The “Twilight’’ series has often been assailed by critics, but Sue Weaver Schopf, associate dean for the Master of Liberal Arts program at Harvard Extension School, isn’t one of them. Since she’s teaching a course titled “The Vampire in Literature and Film,’’ we asked Schopf why people should see “Breaking Dawn Part 1,’’ which opens tomorrow. She came up with 15 scholarly (and not-so-scholarly) reasons.
1. The vampire legend is thousands of years old and occurs in cultures as ancient as Mesopotamia, Egypt, and Greece, as well as Asia, Eastern Europe, and Meso-America, leading anthropologists to believe that the story is connected with universal human anxieties about death, disease, decomposition of the body, the spirit world, and the afterlife.
2. The fantasy of a union between a mortal and an immortal is a frequent theme in Greek mythology and poetry, and speaks to something deep in the collective unconscious about the wish to have ties to both worlds.
3. The vampire is the only monster that unites what Freud calls the two most powerful instinctual drives in humans: the erotic drive and the death drive.
4. Freud, Jung, Ernest Jones, Krafft-Ebing, Melanie Klein, and others have analyzed vampirism as a projection of repressed aggressive impulses left over from the infant oral sadism stage wherein the pleasure of sucking is supplanted by the pleasure of biting.
5. From a Marxist perspective, we have a clear-cut case of class warfare in “Breaking Dawn’’ with greater and lesser covens uniting against the aristocratic Volturi. We see how political alliances can be forged between natural enemies to serve a common good.
6. The birth of (the unfortunately named) Renesmee may be seen as an allegory of society’s discomfort with racial and ethnic hybridity, as well as a statement about the fierceness of the maternal instinct.
7. From a gender perspective, Bella (despite being a perfect example of often-annoying teenage angst and insecurity in the first three books/films) becomes a kind of female hero in “Breaking Dawn’’ — willing to die to save those she loves and ultimately possessing the inexplicable “gift’’ that defeats their enemies and protects her tribe. Meanwhile the male protagonists (vampire and werewolf) are further humanized by their new understanding of the transfiguring power of love. (But that anticipates “Breaking Dawn, Part II.’’)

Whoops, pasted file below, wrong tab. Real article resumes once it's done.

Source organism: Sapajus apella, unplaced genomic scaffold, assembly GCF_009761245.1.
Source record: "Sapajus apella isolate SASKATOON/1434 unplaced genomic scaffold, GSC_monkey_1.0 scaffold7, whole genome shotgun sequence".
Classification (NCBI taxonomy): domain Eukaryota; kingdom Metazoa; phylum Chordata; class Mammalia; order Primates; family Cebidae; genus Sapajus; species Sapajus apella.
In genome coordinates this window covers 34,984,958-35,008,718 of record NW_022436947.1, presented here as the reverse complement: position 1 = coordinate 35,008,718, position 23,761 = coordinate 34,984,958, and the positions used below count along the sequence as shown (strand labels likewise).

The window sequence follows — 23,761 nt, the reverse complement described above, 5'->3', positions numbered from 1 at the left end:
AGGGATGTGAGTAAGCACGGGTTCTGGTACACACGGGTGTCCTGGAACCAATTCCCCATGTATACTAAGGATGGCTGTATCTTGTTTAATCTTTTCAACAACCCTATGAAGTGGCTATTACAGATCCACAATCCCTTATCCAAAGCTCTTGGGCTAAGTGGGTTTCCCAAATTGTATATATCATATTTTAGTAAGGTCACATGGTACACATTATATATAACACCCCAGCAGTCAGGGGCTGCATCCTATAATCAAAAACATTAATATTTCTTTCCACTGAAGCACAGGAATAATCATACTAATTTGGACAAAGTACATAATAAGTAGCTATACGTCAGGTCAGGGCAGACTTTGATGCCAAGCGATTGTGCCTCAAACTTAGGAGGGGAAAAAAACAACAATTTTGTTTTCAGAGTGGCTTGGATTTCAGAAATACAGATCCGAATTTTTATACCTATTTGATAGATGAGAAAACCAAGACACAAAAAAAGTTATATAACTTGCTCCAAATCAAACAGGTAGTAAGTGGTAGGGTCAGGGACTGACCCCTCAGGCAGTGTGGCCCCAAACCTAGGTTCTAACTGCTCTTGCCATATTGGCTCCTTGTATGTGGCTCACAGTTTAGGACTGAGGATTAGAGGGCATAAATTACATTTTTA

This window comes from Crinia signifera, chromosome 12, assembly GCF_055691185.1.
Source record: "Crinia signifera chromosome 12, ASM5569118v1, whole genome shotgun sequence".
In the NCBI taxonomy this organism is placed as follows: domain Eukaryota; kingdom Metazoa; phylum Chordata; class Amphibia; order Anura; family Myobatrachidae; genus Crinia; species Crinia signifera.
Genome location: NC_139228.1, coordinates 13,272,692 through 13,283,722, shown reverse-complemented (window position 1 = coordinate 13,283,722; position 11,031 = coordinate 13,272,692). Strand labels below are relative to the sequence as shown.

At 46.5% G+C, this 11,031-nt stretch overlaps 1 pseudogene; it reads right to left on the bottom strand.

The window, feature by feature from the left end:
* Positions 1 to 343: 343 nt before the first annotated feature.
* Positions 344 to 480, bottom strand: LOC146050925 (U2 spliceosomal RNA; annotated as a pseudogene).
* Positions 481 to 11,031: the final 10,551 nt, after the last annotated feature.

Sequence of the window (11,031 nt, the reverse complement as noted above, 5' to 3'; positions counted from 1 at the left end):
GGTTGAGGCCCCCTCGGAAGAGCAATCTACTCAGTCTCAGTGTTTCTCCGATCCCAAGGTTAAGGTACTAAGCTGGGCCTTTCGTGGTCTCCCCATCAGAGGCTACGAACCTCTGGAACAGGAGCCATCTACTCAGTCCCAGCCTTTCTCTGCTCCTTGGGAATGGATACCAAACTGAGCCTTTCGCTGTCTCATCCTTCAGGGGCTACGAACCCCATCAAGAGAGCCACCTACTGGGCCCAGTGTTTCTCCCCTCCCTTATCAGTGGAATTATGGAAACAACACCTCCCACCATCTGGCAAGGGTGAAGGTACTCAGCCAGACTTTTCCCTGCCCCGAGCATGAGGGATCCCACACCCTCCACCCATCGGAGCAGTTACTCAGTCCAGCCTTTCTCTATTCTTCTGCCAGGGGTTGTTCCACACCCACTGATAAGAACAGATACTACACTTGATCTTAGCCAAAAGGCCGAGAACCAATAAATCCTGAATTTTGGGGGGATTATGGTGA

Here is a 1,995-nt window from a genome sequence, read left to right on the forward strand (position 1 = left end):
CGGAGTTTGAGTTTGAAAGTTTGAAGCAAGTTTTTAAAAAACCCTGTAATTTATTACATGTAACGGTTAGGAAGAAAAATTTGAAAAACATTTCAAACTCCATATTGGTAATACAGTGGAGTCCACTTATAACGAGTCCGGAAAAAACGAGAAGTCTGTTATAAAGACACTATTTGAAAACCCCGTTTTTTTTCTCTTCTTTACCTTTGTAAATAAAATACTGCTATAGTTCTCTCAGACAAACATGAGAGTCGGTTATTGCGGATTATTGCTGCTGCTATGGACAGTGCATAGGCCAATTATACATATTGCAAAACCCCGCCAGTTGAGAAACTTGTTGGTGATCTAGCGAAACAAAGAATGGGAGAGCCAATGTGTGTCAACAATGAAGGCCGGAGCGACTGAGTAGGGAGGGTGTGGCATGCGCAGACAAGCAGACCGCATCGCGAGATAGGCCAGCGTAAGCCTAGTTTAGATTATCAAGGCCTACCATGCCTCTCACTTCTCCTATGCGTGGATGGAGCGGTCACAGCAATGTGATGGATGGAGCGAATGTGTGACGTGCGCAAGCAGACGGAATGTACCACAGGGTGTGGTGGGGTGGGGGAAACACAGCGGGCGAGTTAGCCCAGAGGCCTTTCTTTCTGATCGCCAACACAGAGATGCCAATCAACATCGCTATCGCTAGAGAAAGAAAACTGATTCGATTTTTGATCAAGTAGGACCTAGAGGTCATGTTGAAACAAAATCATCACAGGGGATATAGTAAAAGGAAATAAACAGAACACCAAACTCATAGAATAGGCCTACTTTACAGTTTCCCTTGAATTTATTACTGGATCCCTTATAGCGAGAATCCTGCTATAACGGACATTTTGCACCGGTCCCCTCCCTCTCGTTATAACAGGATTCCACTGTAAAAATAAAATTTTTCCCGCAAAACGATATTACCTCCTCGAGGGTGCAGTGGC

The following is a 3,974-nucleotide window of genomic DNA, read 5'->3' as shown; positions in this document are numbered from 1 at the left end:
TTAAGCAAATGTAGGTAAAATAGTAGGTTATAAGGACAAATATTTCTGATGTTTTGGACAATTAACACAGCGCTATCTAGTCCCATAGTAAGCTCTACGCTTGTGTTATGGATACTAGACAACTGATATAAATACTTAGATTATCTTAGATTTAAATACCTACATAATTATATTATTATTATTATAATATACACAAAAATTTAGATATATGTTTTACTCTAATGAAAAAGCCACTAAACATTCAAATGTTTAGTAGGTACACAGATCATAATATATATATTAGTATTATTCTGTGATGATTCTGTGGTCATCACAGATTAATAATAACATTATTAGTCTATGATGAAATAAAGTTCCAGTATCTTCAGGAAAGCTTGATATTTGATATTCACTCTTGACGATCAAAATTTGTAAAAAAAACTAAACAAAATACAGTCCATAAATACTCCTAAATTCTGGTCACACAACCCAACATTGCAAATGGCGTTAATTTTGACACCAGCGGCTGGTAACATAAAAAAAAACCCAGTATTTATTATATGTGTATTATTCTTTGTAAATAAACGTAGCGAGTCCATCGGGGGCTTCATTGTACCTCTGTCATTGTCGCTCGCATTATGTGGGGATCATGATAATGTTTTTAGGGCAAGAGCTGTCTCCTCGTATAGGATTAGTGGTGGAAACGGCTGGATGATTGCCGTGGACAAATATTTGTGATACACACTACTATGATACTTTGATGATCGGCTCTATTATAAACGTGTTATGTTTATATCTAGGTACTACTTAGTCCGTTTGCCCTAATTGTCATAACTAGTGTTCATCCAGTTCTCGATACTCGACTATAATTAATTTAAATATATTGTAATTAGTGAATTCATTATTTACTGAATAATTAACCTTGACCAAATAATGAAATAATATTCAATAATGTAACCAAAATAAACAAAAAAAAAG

8. From the perspective of the literary critic, film critic, and the sociologist, it’s worth asking why these not-very-well-written books have sold over 118 million copies worldwide, been translated into 50 languages, and led to the sale of nearly $2 billion in movie tickets. Clearly the story taps into something very deep-seated in the psyches of the largely female audience, regardless of age.
9. If you’ve invested time and money in the four books and three preceding films, you may now be suffering from the “Lord of the Rings’’/“Harry Potter’’ withdrawal syndrome: You’ve lived with these characters for several years and made a commitment to see them through to the end. If you’ve not yet made this commitment, you still have time to do so.
10. To male viewers who scoff that these pretty, introspective, vegetarian vampires betray the “real’’ vampire tradition, here’s a news flash: There have always been two versions of the vampire in folklore and fiction — the purely monstrous predator and the beautiful, seductive revenant who desires a human companion. (But you can blame Anne Rice for the self-hating vampire — long before Stephenie Meyer came along she gave us Louis.) More to the point, your girlfriend’s enthusiasm for these stories may be telling you something important about what women want.
11. Female viewers already understand that a gorgeous guy who promises to love you forever (and means it), who lets your well-being take precedence over his own barely controllable desires is a rare find. But after three books and three films, they’re ready for the period of thoughtful abstinence to be over — and to witness a romantic wedding and honeymoon that includes the loss of Edward’s legendary self-control in a sea of feathers and chunks of broken headboard.
12. This could be the birth scene to end all birth scenes: an R-rated episode (for violence, bloodiness, and sheer horror) trimmed to PG-13 perfection could be a lesson in skillful film editing to those aspiring to such a career.
13. For two blissful hours, you can forget about unemployment, vanishing 401(k)s, uninspiring political debates, and a Congress that understands less about coalition building than the vampires and werewolves in this film.
14. Admiration for the healthy bodies of Taylor Lautner and the wolf pack.
15. The sheer aesthetic pleasure of gazing upon Robert Pattinson’s perfectly chiseled features and a cast composed of only beautiful people (despite the increasingly bad wigs to which the latter have been subjected by various on-set hair stylists). We all need a break from the real-life horrors of the world sometimes.